) be the two points. If , is a piecewise continuously differentiable curve joining

a to b, according to Example A.8 in the Appendix, it has a parametrization x : Œ0. 1| ÷R

2

satisfying x(0) = a and x(1) = b. The length of , is given by

l(,) =

Z

1

0

[x

0

(t )[ Jt.

We will indicate the dependence on the parametrization x by setting

L(x) =

Z

1

0

[x

0

(t )[ Jt. (1.1.4)

Then

l(,) = L(x) =

Z

1

0

[x

0

(t )[ Jt.

1.1. EXAMPLES OF VARIATIONAL PROBLEMS 3

The geodesic joining the points a and b is the curve joining them that has the shortest

length. The geometric problem of ﬁnding the geodesic joining a and b can now be stated

analytically as follows:

Problem 1. Find a continuously differentiable curve parametrization x deﬁned on the

interval Œ0. 1| satisfying the end-point conditions

x(0) = a and x(1) = b. (1.1.5)

such that

L(x) _ L(y) (1.1.6)

for all continuously differentiable curve parametrizations y : Œ0. 1| ÷R

2

which satisfy the

end-point conditions in (1.1.5).

In other words, we want to ﬁnd a curve parametrization which minimizes L(.) as

deﬁned in equation (1.1.4), subject to the end-point conditions in (1.1.5). Notice Ldepends

on the curve parametrization x. It is a function of a function. We will call such an object a

functional. When a functional is deﬁned by an integral, as is L in (1.1.4), we will call it a

variational integral. The functional L deﬁned in (1.1.4) is called the length functional.

One difference between the problem in Section 1.1.1.1 and this one is that the func-

tional in this section depends on a curve parametrization, which is a vector valued function.

In Section 1.1.1.1 the functional depended on a real valued function.

1.1.1.3. Geodesics in R

N

. There is nothing in Section 1.1.1.2 that requires the dimension

to be 2. If we consider the problem of ﬁnding geodesics in R

N

, we end up with the exactly

the same formulation.

1.1.1.4. Geodesics in the sphere. Of course we all know that a solution to the geodesics

problem is a straight line, parametrized by x(t ) = a ÷t (b ÷a). We are interested in more

serious problems. An example is to look for geodesics in a sphere. The set

S

2

R

=

˚

x = (.. .. :) ÷ R

3

.

2

÷.

2

÷:

2

= 1

2

«

is called the sphere of radius 1 centered at the origin in R

3

. Suppose that our end points a

and b are in S

2

R

, and we want the curve that connects them to lie completely in the sphere

as well. Stated analytically the problem becomes:

Problem 2. Find a continuously differentiable curve parametrization x deﬁned on the

interval Œ0. 1| satisfying the end-point conditions

x(0) = a and x(1) = b. (1.1.7)

and the additional constraint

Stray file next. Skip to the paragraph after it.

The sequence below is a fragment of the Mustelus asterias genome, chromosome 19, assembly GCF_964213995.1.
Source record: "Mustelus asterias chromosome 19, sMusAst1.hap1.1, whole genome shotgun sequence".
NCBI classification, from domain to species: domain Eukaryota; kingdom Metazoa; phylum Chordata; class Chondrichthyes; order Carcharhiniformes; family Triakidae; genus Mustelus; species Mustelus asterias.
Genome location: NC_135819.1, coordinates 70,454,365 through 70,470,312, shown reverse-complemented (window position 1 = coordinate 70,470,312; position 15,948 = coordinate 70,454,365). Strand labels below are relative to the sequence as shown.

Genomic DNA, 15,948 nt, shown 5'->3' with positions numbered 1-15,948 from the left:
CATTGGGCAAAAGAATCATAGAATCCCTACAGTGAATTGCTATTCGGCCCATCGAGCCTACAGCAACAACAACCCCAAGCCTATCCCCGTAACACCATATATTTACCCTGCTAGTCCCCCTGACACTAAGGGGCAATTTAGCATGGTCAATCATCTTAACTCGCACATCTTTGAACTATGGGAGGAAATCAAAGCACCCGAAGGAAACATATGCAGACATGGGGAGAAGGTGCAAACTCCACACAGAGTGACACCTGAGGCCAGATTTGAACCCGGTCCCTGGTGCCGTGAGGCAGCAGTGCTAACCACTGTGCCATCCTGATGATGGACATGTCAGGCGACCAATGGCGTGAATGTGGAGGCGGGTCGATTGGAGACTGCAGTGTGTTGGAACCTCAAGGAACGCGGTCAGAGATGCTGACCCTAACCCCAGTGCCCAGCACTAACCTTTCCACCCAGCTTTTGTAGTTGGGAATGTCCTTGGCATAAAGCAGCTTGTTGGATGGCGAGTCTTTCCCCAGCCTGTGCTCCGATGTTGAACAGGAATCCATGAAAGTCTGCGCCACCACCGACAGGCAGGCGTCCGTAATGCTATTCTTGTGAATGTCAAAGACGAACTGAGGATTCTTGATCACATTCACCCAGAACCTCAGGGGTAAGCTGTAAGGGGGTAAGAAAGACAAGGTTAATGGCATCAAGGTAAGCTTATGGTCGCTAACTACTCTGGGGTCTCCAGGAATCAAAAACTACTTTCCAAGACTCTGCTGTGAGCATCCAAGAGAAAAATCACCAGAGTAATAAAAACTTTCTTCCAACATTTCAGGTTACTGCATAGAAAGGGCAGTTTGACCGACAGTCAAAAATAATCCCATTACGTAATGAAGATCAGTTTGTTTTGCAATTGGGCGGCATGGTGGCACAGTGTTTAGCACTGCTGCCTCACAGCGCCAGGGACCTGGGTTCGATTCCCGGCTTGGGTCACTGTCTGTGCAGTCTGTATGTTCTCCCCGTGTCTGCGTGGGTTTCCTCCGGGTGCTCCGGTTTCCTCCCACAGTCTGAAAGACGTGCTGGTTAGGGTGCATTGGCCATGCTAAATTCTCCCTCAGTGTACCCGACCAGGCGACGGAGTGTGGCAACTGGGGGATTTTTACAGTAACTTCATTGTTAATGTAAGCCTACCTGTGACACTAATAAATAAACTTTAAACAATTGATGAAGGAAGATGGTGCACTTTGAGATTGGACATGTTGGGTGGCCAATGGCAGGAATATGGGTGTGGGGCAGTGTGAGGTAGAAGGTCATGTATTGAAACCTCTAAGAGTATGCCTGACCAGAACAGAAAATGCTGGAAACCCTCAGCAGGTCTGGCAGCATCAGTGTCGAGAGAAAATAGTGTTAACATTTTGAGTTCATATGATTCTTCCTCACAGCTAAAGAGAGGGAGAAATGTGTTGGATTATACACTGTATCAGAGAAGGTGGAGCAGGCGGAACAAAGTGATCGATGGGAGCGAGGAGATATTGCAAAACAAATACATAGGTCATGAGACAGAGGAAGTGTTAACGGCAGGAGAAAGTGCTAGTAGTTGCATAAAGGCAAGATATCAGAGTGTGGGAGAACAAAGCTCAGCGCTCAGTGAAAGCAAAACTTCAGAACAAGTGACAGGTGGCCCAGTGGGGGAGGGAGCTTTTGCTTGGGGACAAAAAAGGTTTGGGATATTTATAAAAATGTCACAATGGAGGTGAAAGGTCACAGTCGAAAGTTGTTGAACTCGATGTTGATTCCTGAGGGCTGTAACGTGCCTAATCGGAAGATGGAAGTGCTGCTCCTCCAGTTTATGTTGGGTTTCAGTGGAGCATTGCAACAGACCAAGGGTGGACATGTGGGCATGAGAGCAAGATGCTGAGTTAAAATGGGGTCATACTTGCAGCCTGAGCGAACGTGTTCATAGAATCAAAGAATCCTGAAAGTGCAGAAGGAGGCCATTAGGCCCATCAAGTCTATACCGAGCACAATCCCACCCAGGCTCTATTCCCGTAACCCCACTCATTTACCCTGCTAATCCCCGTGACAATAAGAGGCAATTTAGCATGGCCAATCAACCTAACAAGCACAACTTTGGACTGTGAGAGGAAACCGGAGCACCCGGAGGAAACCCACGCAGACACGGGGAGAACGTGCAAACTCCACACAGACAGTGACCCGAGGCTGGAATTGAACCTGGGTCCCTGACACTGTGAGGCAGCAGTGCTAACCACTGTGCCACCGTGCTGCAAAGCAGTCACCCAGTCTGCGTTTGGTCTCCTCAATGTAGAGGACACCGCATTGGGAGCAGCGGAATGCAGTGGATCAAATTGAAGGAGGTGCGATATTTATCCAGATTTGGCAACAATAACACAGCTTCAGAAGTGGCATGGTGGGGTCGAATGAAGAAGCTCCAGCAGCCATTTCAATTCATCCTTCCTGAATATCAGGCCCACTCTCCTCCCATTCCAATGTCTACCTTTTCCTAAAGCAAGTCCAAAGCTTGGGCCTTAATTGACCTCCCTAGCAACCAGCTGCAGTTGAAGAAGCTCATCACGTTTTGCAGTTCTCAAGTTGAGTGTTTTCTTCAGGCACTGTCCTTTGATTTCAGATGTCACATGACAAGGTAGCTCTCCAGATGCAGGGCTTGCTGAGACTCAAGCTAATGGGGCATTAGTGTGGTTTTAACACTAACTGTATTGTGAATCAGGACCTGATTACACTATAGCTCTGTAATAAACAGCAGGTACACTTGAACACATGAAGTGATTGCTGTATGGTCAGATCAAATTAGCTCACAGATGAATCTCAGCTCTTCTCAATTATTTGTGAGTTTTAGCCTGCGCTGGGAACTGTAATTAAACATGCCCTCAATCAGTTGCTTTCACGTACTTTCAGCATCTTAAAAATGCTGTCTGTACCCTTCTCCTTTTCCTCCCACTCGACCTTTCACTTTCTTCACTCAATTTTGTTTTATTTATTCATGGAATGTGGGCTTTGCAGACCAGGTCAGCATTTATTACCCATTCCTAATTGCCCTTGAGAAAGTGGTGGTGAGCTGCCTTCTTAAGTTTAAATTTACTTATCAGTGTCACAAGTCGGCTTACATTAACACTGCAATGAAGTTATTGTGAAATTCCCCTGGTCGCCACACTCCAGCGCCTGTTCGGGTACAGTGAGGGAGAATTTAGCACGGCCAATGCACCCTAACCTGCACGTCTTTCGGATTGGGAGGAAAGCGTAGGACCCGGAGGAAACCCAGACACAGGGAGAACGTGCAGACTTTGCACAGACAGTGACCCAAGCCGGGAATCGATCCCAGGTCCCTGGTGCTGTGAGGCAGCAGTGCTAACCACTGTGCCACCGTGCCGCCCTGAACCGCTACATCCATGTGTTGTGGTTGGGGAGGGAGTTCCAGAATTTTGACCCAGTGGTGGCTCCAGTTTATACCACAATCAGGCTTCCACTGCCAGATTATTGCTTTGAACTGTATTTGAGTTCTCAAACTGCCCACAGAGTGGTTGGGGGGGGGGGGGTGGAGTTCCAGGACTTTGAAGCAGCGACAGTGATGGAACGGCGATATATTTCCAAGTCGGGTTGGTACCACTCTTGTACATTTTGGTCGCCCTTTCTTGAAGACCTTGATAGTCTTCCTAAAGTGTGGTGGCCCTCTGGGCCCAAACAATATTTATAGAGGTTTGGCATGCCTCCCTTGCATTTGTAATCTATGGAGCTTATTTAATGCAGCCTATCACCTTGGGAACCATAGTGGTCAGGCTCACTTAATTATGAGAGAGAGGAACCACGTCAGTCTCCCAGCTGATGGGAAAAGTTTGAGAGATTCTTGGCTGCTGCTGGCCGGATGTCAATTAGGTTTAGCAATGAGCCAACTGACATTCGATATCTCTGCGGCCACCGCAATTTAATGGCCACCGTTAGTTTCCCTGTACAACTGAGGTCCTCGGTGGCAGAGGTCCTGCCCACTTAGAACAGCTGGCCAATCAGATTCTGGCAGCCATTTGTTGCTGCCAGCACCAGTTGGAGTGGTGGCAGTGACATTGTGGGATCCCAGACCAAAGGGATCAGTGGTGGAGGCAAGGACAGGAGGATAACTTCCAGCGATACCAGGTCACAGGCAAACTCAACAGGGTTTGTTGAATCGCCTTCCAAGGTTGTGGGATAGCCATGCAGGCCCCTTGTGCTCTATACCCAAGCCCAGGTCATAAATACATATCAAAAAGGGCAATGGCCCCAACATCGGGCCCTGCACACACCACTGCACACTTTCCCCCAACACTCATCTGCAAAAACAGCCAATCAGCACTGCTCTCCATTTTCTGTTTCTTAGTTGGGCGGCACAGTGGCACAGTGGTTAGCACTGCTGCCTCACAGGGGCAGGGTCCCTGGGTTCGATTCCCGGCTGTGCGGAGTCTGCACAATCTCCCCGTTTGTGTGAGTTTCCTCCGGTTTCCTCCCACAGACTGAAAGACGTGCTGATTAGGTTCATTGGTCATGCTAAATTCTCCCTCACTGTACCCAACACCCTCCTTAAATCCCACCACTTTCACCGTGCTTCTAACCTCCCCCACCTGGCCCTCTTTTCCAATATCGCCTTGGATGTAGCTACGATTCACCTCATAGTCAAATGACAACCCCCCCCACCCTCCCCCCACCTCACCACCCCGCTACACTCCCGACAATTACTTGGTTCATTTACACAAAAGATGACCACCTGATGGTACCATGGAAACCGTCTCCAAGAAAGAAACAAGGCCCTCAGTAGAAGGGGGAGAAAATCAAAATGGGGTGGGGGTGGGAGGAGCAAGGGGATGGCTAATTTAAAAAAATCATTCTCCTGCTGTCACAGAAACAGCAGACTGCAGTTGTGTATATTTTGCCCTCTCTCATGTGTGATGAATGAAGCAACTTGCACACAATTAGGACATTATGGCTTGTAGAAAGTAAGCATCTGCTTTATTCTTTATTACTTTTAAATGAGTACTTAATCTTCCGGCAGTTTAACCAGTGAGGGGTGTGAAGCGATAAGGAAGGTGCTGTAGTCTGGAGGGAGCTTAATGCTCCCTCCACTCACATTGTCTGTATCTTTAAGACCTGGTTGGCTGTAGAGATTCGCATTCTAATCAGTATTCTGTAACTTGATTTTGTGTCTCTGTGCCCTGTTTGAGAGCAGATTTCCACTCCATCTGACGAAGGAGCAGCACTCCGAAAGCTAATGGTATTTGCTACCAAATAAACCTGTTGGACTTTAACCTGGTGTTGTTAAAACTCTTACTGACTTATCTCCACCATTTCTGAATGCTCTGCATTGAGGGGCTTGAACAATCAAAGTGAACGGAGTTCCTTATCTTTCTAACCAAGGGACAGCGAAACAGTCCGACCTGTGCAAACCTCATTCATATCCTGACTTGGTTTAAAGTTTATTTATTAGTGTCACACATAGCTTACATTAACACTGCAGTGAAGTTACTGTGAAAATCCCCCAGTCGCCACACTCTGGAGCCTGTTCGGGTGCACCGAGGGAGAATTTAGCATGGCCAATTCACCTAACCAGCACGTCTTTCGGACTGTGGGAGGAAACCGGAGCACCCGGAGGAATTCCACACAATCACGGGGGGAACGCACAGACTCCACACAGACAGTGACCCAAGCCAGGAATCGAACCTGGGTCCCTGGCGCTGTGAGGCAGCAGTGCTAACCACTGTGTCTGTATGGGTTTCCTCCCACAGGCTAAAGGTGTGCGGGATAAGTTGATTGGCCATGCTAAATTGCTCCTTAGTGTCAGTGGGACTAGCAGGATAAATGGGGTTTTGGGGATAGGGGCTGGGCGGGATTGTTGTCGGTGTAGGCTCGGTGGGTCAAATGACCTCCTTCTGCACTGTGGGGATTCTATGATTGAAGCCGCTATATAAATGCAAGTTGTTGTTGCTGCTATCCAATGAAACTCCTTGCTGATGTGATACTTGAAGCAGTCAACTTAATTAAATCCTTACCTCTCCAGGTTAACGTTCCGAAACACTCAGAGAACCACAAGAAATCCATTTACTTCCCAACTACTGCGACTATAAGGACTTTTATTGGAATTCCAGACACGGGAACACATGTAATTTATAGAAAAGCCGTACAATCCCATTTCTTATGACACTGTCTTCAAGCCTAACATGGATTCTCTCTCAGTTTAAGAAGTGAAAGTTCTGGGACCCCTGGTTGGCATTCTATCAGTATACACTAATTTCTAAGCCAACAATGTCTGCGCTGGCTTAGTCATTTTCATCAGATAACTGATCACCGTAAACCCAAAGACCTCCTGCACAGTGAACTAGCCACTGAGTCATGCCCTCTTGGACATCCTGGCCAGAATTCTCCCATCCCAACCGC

[x(t )[ =

p

.(t )

2

÷.(t )

2

÷:(t )

2

= 1

2

for 0 _ t _ 1. (1.1.8)

such that

L(x) _ L(y) (1.1.9)

for all continuously differentiable curve parametrizations y : Œ0. 1| ÷ R

N

which satisfy

the end-point conditions in (1.1.7) as well as the additional constraint in (1.1.8).

This is the same minimization problemwe sawin Problem1, except that our parametriza-

tions must satisfy the additional constraint in (1.1.8), which requires the curve to lie on the

sphere.

Perhaps you know that a geodesic on a sphere is a great circle, deﬁned to be the

intersection of a plane though the center of the sphere with the sphere itself. However,

proving this is no easy matter.

4 1. INTRODUCTION AND PRELIMINARIES

1.1.2. The brachistochrone

This is one of the oldest problems in the calculus of variations. It was posed by Galileo

in 1638, but could not be solved until later, after the invention of calculus and the calculus

of variations.

Suppose we have a continuously differentiable function u deﬁned on the interval Œa. b|.

Let c = u(a) and J = u(b), where we will assume that J _ c, so that the point (b. J)

is lower in the plane than the point (a. c). The graph of u is a curve ,

u

in R

2

connecting

the points (a. c) and (b. J). Suppose there is a wire connecting the two points having the

shape of ,

u

. Suppose, in addition, we have a mass m which is constrained to follow the

wire, and moves along it without friction under the force of gravity. If we release it at

the point (a. c), the mass will follow the wire and end up at (b. J). How long will it take

to complete the passage from (a. c) to (b. J)? What function u will result in the shortest

passage?

The mass has kinetic energy T =

1

2

m·

2

, where · is its speed along the wire. If we

specify that the potential energy U is 0 at the starting point where . = c, then U =

mg(. ÷c). The total energy of the particle is

1 = T ÷U =

1

2

m·

2

÷mg(. ÷c).

Since energy is conserved under the force of gravity, we know that 1 is a constant. We

will set the mass free at (a. c) with speed ·

0

, so T =

1

2

m·

2

0

there and we know that U = 0

there. Hence

1

2

m·

2

0

= 1 =

1

2

m·

2

÷mg(. ÷ c).